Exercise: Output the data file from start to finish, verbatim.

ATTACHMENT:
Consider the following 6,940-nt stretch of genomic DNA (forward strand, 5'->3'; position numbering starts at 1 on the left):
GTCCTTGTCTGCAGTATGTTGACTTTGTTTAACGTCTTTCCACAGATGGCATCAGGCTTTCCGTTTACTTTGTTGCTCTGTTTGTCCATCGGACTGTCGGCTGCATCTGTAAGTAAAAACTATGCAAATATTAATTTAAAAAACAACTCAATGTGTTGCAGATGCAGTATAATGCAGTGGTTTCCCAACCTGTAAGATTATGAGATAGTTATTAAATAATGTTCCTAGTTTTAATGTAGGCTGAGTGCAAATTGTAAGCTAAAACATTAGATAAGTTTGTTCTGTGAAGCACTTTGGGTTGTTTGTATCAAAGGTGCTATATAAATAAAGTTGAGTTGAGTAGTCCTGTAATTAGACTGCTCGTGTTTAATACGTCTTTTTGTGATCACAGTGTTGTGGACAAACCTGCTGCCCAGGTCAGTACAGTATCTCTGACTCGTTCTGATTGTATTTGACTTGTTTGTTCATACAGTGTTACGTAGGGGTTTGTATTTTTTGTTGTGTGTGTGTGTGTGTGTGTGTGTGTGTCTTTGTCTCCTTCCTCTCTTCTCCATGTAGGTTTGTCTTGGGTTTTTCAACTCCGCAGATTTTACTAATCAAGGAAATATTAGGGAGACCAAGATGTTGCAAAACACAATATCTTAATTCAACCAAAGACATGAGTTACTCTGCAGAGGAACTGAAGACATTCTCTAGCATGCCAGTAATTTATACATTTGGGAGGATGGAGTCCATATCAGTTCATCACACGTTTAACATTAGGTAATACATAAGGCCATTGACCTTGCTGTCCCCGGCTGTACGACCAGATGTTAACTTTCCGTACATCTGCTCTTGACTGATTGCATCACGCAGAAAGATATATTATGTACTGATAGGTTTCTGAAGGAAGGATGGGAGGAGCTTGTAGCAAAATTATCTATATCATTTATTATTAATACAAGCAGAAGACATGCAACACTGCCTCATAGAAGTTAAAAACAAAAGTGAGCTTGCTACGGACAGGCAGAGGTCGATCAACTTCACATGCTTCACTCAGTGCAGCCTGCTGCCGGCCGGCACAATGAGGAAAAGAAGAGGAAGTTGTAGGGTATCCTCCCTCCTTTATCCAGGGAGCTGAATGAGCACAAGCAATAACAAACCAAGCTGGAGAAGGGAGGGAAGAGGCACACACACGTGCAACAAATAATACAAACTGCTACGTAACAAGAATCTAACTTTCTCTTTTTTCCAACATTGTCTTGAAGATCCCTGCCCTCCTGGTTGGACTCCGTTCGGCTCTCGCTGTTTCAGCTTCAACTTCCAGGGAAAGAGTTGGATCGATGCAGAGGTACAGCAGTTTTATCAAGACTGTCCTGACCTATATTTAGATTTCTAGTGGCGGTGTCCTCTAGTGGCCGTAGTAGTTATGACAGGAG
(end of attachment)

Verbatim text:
Consider the following 6,940-nt stretch of genomic DNA (forward strand, 5'->3'; position numbering starts at 1 on the left):
GTCCTTGTCTGCAGTATGTTGACTTTGTTTAACGTCTTTCCACAGATGGCATCAGGCTTTCCGTTTACTTTGTTGCTCTGTTTGTCCATCGGACTGTCGGCTGCATCTGTAAGTAAAAACTATGCAAATATTAATTTAAAAAACAACTCAATGTGTTGCAGATGCAGTATAATGCAGTGGTTTCCCAACCTGTAAGATTATGAGATAGTTATTAAATAATGTTCCTAGTTTTAATGTAGGCTGAGTGCAAATTGTAAGCTAAAACATTAGATAAGTTTGTTCTGTGAAGCACTTTGGGTTGTTTGTATCAAAGGTGCTATATAAATAAAGTTGAGTTGAGTAGTCCTGTAATTAGACTGCTCGTGTTTAATACGTCTTTTTGTGATCACAGTGTTGTGGACAAACCTGCTGCCCAGGTCAGTACAGTATCTCTGACTCGTTCTGATTGTATTTGACTTGTTTGTTCATACAGTGTTACGTAGGGGTTTGTATTTTTTGTTGTGTGTGTGTGTGTGTGTGTGTGTGTGTCTTTGTCTCCTTCCTCTCTTCTCCATGTAGGTTTGTCTTGGGTTTTTCAACTCCGCAGATTTTACTAATCAAGGAAATATTAGGGAGACCAAGATGTTGCAAAACACAATATCTTAATTCAACCAAAGACATGAGTTACTCTGCAGAGGAACTGAAGACATTCTCTAGCATGCCAGTAATTTATACATTTGGGAGGATGGAGTCCATATCAGTTCATCACACGTTTAACATTAGGTAATACATAAGGCCATTGACCTTGCTGTCCCCGGCTGTACGACCAGATGTTAACTTTCCGTACATCTGCTCTTGACTGATTGCATCACGCAGAAAGATATATTATGTACTGATAGGTTTCTGAAGGAAGGATGGGAGGAGCTTGTAGCAAAATTATCTATATCATTTATTATTAATACAAGCAGAAGACATGCAACACTGCCTCATAGAAGTTAAAAACAAAAGTGAGCTTGCTACGGACAGGCAGAGGTCGATCAACTTCACATGCTTCACTCAGTGCAGCCTGCTGCCGGCCGGCACAATGAGGAAAAGAAGAGGAAGTTGTAGGGTATCCTCCCTCCTTTATCCAGGGAGCTGAATGAGCACAAGCAATAACAAACCAAGCTGGAGAAGGGAGGGAAGAGGCACACACACGTGCAACAAATAATACAAACTGCTACGTAACAAGAATCTAACTTTCTCTTTTTTCCAACATTGTCTTGAAGATCCCTGCCCTCCTGGTTGGACTCCGTTCGGCTCTCGCTGTTTCAGCTTCAACTTCCAGGGAAAGAGTTGGATCGATGCAGAGGTACAGCAGTTTTATCAAGACTGTCCTGACCTATATTTAGATTTCTAGTGGCGGTGTCCTCTAGTGGCCGTAGTAGTTATGACAGGAG